New York

Helen Pashgian, Untitled, 2021, cast epoxy, artist-made pedestal, 45 × 45".

Helen Pashgian, Untitled, 2021, cast epoxy, artist-made pedestal, 45 × 45".

Helen Pashgian

One of the members of the California Light and Space movement that emerged in the 1960s, Helen Pashgian made her mark with translucent abstract sculptures crafted from pigmented acrylic resins—forms so seemingly perfect that they tested the limits of retinal vision. She and her cohorts, including Peter Alexander, Robert Irwin, John McCracken, and DeWain Valentine, were keen to explore the plethora of new industrial materials ushered into commercial applications after World War II and, notably, were pioneers with polyester resin after it appeared on the market in 1966. In those days, their approach was all so experimental: e.g., the infusions of color that occurred during the resin’s curing process; the fabrication techniques developed for molding and folding acrylics; the creation of surfaces so highly polished that they became exquisitely reflective, revealing trippy interior depths. Specially built environments and controlled lighting extended the potential for visual magic and theatricality. By the late ’60s, Pashgian had honed her methods so impeccably that her objects appeared to come alive and dematerialize all at once.

The artist never got her due. Her first solo museum show was in 2010 at the Pomona College Museum of Art in Claremont, California, and her most recent one-woman gallery exhibition in New York, prior to “Spheres and Lenses” at Lehmann Maupin, was in 1971. Her show here extended two ongoing series and included a pair of luminous, untitled “Lenses,” 1970–: large circular disks, across which were diffused varying shades of chartreuse. The show also contained seven jewel-like untitled “Spheres,” 1966–: immaculate shiny, colored orbs featuring embedded geometric forms or stacked strata that conjure imaginary spatial infinities.

The two lens sculptures—one was from 2020 and sixty inches in diameter, while the other, from 2021, was forty-five inches in diameter—were generative objects that hummed with radiant energy. Ambient lighting that imperceptibly cycled in a five-minute loop from dim to bright triggered the sensation of movement. Sheltered in niches built out from the gallery walls, the vibrant disks stood ceremoniously on slender pedestals, commanding our attention. The components of both works are cast from urethane, and their surfaces are treated to create a “frosted” effect, which is key to instrumentalizing the “disappearing act” the sculptures perform. Color ripples from their centers, but as the pigment dissipates, the disks seem to dissolve, testing the distance between the imaginary and the real. The pieces evince sleight of hand but don’t seem to comprise any specific content. In decades past, the work might have been dismissed as “eye candy.” Today, its reified presence is a predicate to meditation and transportive projection and is indeed an invitation to indulge in the sensuousness of existence.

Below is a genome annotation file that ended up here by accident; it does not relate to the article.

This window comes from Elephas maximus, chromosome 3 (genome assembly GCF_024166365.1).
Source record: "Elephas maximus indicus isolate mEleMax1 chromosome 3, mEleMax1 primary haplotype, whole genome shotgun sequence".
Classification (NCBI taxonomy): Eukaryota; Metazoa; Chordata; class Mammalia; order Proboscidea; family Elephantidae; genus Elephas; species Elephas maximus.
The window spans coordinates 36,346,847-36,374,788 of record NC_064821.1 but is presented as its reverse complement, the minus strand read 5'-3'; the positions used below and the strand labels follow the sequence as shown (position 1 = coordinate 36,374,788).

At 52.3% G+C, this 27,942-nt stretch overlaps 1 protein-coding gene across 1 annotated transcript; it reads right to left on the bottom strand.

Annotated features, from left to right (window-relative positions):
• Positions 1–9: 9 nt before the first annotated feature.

The seven highly polished spheres, each one seven inches in diameter and made between 2018 and 2020, forfeited the environmental impact of the lenses but mesmerized with high-definition color and crystalline clarity (imagine the blue skies of the West Coast, a flaming sunset, or sunlight caressing the surface of a pond). When closely examined, these flawless gazing balls—created from cast epoxy and formed acrylic elements suspended in translucent interiors—reveal unexpected forms, like portals to the unknown. As viewers circle these highly mutable objects, reflected light plays on and through their surfaces, illuminating their interior mysteries while drawing us into an animated whirl.

When Pashgian pioneered her work in the ’60s, the sculptures were contextualized by “California dreamin’,” new space-age materials, and the rethinking of what art could be in a rapidly changing social landscape. Today, the cultural framework for her art is vastly different—not the “new vision” of the modernists, but machine vision: NFTs, deepfakes, and virtual realities. What’s amazing is the degree to which Pashgian’s work is in dialogue with current technologies and immersive interactive experiences. Compare her “Spheres and Lenses,” with all their visionary allure, to the first-ever NFT: Kevin McCoy’s Quantum, 2014, a pixelated octagon filled with various shapes that pulsate hypnotically. It solicits the viewer’s engagement in a way a Pashgian sculpture does. One suspects her day has just begun!